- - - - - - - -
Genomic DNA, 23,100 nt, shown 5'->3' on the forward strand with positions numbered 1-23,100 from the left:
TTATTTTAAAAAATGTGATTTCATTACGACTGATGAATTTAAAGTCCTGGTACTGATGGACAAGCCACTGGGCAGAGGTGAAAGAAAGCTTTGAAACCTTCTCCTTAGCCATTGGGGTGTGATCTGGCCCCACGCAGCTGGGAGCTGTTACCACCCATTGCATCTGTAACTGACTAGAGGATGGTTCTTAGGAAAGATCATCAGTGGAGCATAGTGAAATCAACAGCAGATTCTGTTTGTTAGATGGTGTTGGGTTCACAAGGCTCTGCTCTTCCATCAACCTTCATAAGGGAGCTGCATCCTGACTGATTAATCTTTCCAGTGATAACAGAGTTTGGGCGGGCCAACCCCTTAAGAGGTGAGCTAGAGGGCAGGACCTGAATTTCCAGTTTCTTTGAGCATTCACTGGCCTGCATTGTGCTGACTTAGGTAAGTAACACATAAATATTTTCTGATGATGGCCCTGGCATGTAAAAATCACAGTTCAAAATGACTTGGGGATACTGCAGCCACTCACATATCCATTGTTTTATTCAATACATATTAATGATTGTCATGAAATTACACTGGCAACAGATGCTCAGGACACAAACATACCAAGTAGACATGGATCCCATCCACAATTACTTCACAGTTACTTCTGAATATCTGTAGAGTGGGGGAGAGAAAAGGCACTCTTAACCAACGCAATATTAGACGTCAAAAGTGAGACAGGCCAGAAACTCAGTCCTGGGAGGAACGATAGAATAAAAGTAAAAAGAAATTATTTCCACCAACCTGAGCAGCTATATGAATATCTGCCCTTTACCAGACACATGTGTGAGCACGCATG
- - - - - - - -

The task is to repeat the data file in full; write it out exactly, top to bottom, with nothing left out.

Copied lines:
Genomic DNA, 23,100 nt, shown 5'->3' on the forward strand with positions numbered 1-23,100 from the left:
TTATTTTAAAAAATGTGATTTCATTACGACTGATGAATTTAAAGTCCTGGTACTGATGGACAAGCCACTGGGCAGAGGTGAAAGAAAGCTTTGAAACCTTCTCCTTAGCCATTGGGGTGTGATCTGGCCCCACGCAGCTGGGAGCTGTTACCACCCATTGCATCTGTAACTGACTAGAGGATGGTTCTTAGGAAAGATCATCAGTGGAGCATAGTGAAATCAACAGCAGATTCTGTTTGTTAGATGGTGTTGGGTTCACAAGGCTCTGCTCTTCCATCAACCTTCATAAGGGAGCTGCATCCTGACTGATTAATCTTTCCAGTGATAACAGAGTTTGGGCGGGCCAACCCCTTAAGAGGTGAGCTAGAGGGCAGGACCTGAATTTCCAGTTTCTTTGAGCATTCACTGGCCTGCATTGTGCTGACTTAGGTAAGTAACACATAAATATTTTCTGATGATGGCCCTGGCATGTAAAAATCACAGTTCAAAATGACTTGGGGATACTGCAGCCACTCACATATCCATTGTTTTATTCAATACATATTAATGATTGTCATGAAATTACACTGGCAACAGATGCTCAGGACACAAACATACCAAGTAGACATGGATCCCATCCACAATTACTTCACAGTTACTTCTGAATATCTGTAGAGTGGGGGAGAGAAAAGGCACTCTTAACCAACGCAATATTAGACGTCAAAAGTGAGACAGGCCAGAAACTCAGTCCTGGGAGGAACGATAGAATAAAAGTAAAAAGAAATTATTTCCACCAACCTGAGCAGCTATATGAATATCTGCCCTTTACCAGACACATGTGTGAGCACGCATG